The potential and current fluctuations imposed on pipelines by telluric currents have been observed for many years, but only recently have techniques been developed to compensate for this activity.
The magnitude and rate of the potential change caused by telluric activity can render the data recorded from a potential survey useless unless it is properly compensated and corrected. The technique used by Corrosion Service entails the use of Global Positioning System (GPS) synchronized interrupters, stationary dataloggers and field loggers. The information recorded thus can be mathematically processed to determine the true pipe potential for every survey location with a high degree of accuracy.
Photo courtesy NASA / JPL
Related Articles and Publications:
Telluric Current Effects on Corrosion & Corrosion Control Systems on Pipelines in Cold Climates
Author : R.A. Gummow Date : Feb-01 Notes : NACE N.W. Area Conf. (Anchorage)
The impact of telluric current activity on the corrosion control systems on pipelines in northern regions and cold climates is examined. Three specific areas of concern are identified. These factors are; corrosion of the pipe during positive cycles of the telluric disturbances, accurate measurement of cathodic protection performance parameters, and coating damage during the negative cycles of the telluric activity. Corrosion rates are calculated versus the magnitude of the pipe potential change caused by discharging telluric current for different values of the Kp geomagnetic index. Methods of compensating and mitigating telluric current effects are discussed in the context of cathodic protection design and monitoring procedures. The benefits of using potential controlled rectifiers and integrated reference/coupons in mitigating telluric current effects are illustrated.
Practical Telluric Compensation for Pipeline Close Interval Survey
Author : T. Place/O. Sneath Date : Mar-00 Notes : NACE Corrosion 2000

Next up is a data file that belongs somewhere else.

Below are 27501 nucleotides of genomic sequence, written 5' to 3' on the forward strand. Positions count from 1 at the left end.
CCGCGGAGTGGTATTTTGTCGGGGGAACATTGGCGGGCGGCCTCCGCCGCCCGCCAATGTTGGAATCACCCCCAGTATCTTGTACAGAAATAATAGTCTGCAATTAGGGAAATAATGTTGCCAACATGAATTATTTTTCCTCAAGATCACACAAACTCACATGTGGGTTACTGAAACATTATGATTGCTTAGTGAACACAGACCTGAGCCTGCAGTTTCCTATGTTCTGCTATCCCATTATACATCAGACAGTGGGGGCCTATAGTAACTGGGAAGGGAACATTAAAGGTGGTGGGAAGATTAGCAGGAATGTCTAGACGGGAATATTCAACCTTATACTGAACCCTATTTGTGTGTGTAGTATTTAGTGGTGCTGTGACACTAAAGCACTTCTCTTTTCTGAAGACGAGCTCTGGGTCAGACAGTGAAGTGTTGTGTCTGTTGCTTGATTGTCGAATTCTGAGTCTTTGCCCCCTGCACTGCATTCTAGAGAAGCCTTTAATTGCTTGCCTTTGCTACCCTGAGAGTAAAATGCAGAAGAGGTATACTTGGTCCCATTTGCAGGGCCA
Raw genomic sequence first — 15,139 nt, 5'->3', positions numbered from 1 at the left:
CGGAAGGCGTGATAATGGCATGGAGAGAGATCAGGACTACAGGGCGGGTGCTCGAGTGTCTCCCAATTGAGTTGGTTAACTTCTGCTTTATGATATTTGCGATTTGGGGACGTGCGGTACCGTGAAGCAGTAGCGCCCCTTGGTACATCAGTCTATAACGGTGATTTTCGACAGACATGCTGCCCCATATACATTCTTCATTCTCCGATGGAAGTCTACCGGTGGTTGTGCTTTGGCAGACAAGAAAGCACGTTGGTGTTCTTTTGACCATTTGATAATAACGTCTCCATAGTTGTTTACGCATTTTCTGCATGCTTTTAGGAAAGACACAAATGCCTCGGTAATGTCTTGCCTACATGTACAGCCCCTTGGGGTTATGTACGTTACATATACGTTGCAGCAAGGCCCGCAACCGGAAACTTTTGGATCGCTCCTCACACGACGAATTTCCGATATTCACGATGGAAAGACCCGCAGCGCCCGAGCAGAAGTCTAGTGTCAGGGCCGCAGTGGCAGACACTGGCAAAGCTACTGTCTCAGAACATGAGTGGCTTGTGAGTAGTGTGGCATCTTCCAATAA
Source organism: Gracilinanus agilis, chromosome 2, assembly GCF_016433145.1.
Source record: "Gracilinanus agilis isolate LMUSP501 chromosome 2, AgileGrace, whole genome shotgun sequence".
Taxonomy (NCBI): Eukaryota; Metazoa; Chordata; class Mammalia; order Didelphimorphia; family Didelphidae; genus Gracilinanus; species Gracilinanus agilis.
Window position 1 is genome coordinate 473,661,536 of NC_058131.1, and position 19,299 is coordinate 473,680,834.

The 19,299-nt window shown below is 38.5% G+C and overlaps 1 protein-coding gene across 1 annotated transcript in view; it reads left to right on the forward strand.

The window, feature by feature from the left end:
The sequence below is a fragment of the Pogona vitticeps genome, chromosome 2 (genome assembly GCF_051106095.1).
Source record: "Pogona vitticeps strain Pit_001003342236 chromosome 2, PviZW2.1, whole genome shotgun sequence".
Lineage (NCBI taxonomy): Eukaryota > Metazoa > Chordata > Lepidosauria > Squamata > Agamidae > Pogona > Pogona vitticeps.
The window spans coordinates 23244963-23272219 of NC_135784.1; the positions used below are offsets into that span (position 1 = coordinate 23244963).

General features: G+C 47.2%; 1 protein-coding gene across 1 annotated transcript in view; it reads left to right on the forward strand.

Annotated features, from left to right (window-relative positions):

Transient phenomena can significantly affect the accuracy of pipe-to-soil potential (PSP) measurements. One pipeline operator has developed a simple method to improve the accuracy of cathodic protection close interval survey (CIS) measurements through the use of continuous dataloggers at reference locations within the survey area.
Telluric Current Considerations in the CP Design for the Maritimes & NorthEast Pipeline
Author : B. Rix / D.H. Boteler Date : Mar-03 Notes : NACE Corrosion 2001, Paper No. 01317
The Maritimes and Northeast Pipeline on the east coast of North America is constructed through an area where large geomagnetic disturbances can be expected. Because of this it was decided to include consideration of telluric current effects in the design of the cathodic protection (CP) system for the new pipeline.
An evaluation was made of the electric fields expected to be produced by geomagnetic disturbances. A computer model was set up to examine the pipeline response to these electric fields. This allowed calculations of the pipe-to-soil potentials produced with different coating resistances and placement of insulating flanges and groundbeds, which therefore allow various cathodic protection schemes to be evaluated before construction. The modeling showed that putting insulating flanges into the pipe created extra sites where large pipe-to-soil potentials would be produced. Accordingly, it was decided to make the pipe electrically continuous and drain the telluric currents off at the ends of the pipeline using potential-controlled rectifiers. This paper describes the CP system installed to mitigate the telluric current effects and presents observations of telluric currents both before and after commissioning of the CP system.